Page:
Boat show season is upon us. Shopping, drooling and deal making are at a feverishly pitch pace during a boat show. And like many people, it’s a time that I forget the basics and make decisions based on emotion. If you are a boat show buyer in the colder regions of the country where visions of wake jumping are still in your head, you are at a greater risk for emotional buying. Snow and ice create an urge to be boating that sometimes influences your purchase plans. Don’t let the dismal weather outside put you at a disadvantage inside the boat show.
One major expense that most people leave to the last is insurance. Talking about insurance can be boring, but it is a necessity. Sure you can call the agent that insures your car if you want limited coverage for your boat. But you should really start your insurance search with a marine insurance specialist, especially when you start operating bigger and more expensive boats. A dedicated marine policy will have special coverage for boats such as stated or agreed values, coastal territories and extras coverage that an auto or homeowner’s policy just can’t provide.
So before you make a decision about your fun on the water, let’s review a few insurance topics that can affect your new purchase.
Marine underwriters look at a number of factors when they figure insurance premiums. These factors include the size of the boat, the location of the boat during storage and use, extra equipment, and the experience of the boat owner/operator. If you are new to boating, you will probably want to stay below 26 feet for your first purchase. The 26-foot market is significant not only for coast guard safety requirements but also from an underwriter position on experience and the covered territories. Most marine insurance companies will cover a 26-foot boat up to 50 miles from the coast and will provide insurance for new owners without any special requirements.
If you are based on the coast, the bigger the boat the further from shore you can travel. The bigger the boat, the more stringent the experience and training requirements become. For example, you may not be able to get insurance as a new owner on a 40-foot boat if you have never owned a boat in the 30-foot range. There may be requirements to obtain additional training or to hire a professional captain to operate the boat with you for the first year. Oh, and then there are the survey requirements. Many of the smaller boats will not require a survey before the underwriter will start coverage, but if it’s over 26 foot, almost always, unless it is brand new, a survey (and usually out of water) will be required prior to coverage being started.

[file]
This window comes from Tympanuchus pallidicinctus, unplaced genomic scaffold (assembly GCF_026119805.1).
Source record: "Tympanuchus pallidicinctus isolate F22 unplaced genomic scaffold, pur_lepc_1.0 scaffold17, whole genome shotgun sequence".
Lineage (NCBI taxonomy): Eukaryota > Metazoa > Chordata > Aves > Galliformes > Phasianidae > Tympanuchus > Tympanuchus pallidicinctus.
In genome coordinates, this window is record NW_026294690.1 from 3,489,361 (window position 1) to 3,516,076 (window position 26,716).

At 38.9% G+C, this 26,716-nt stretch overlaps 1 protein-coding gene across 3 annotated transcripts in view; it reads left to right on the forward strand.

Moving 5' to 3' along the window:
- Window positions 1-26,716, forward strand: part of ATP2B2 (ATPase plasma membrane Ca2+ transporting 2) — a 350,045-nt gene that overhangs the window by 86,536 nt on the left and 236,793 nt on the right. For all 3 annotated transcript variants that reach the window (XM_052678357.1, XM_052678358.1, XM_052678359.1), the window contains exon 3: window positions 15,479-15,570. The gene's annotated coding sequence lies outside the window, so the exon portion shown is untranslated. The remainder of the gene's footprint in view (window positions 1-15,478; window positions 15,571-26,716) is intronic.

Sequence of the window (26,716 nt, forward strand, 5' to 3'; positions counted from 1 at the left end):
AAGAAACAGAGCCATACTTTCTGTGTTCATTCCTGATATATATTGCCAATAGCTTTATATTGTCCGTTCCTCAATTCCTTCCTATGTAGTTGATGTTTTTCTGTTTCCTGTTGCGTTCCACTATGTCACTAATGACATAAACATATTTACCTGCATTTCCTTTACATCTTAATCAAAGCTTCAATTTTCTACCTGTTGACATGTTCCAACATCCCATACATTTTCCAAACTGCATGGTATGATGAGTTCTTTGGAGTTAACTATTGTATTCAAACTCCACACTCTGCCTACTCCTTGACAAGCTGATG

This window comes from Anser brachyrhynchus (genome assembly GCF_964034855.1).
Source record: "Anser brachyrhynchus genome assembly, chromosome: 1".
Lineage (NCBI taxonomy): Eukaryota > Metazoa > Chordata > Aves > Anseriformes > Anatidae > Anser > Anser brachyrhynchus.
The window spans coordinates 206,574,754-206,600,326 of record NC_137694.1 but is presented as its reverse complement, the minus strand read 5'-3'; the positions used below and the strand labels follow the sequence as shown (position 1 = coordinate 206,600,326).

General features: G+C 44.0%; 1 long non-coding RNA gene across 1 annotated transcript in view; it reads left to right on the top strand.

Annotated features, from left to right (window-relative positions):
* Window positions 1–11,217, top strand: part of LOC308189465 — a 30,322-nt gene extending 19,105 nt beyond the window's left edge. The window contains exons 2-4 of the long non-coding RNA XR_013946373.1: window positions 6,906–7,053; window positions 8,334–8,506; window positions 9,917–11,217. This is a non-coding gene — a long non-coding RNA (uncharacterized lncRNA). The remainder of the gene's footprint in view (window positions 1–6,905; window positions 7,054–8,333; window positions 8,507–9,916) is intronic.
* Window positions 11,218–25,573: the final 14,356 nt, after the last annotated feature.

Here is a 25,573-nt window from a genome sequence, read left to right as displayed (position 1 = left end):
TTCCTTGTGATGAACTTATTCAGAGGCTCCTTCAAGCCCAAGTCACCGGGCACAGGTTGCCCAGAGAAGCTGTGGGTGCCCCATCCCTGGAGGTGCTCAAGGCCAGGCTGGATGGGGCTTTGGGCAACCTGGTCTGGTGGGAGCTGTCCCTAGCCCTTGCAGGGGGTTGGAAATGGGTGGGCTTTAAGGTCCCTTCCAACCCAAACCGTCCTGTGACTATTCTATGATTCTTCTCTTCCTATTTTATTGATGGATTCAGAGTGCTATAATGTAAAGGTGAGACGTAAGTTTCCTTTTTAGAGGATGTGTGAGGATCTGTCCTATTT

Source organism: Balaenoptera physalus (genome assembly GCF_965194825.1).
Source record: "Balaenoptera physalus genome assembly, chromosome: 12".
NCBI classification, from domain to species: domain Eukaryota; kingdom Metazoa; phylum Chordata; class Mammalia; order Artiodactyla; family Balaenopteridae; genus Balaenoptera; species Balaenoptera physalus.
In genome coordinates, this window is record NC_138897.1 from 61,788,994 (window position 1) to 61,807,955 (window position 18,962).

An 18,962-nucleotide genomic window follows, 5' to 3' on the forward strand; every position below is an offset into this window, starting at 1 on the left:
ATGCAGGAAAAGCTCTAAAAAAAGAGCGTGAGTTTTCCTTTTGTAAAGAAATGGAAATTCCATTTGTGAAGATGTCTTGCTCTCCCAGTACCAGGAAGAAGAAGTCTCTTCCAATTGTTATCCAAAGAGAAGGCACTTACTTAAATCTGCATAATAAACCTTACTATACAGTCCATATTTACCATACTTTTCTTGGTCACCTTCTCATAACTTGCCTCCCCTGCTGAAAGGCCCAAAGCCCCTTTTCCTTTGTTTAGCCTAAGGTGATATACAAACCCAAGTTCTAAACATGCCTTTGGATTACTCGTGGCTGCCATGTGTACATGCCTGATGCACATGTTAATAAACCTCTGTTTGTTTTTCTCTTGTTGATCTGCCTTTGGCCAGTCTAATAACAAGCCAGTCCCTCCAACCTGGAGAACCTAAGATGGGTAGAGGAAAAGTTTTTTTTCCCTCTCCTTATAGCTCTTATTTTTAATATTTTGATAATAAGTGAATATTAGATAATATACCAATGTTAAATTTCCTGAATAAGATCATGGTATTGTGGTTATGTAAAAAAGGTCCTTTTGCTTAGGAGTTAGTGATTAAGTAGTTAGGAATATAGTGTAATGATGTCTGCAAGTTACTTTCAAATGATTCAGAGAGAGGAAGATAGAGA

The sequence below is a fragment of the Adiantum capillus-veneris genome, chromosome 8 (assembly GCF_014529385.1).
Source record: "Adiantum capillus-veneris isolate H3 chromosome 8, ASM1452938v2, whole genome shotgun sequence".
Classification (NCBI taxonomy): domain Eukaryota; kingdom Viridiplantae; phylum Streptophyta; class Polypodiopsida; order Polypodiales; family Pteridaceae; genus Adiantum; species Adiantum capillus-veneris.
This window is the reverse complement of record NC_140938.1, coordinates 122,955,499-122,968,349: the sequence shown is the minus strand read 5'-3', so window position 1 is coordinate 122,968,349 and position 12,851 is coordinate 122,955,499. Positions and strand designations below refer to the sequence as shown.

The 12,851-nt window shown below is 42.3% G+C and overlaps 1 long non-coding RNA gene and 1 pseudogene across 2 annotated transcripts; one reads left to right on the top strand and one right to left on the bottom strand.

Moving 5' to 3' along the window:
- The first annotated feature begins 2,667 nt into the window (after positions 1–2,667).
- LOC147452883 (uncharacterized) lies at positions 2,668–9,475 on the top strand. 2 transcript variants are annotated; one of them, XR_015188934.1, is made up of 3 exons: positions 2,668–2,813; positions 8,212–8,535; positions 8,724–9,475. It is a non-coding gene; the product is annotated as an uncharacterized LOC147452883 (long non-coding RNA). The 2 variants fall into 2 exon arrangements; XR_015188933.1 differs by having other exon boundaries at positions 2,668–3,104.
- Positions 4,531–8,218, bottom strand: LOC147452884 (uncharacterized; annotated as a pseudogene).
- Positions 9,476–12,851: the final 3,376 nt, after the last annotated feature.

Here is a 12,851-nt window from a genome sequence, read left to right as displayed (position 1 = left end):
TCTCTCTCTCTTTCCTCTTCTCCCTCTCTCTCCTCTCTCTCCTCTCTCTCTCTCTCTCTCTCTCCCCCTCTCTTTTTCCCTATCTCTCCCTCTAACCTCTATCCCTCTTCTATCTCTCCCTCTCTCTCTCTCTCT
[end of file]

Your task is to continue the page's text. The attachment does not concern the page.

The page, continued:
Look for a marine insurance policy that has an insured value of the vessel based on an “Agreed Value” compared to a policy that uses “Actual Cash Value”. With Agreed Value coverage, the boat owner will be paid the insured value of the boat (minus a deductible) in the event of a total loss. The insurance company will not depreciate the value of the boat at the time of the loss.
Whereas in the event of a total loss with “Actual Cash Value” coverage, the boat owner will receive the insured value of the boat or the actual cash value (depreciated value), whichever is less. For example, if you have your boat insured for $75,000 and have a total loss, the depreciated value of your boat may only be $65,000 and the insurance company will pay the lesser amount.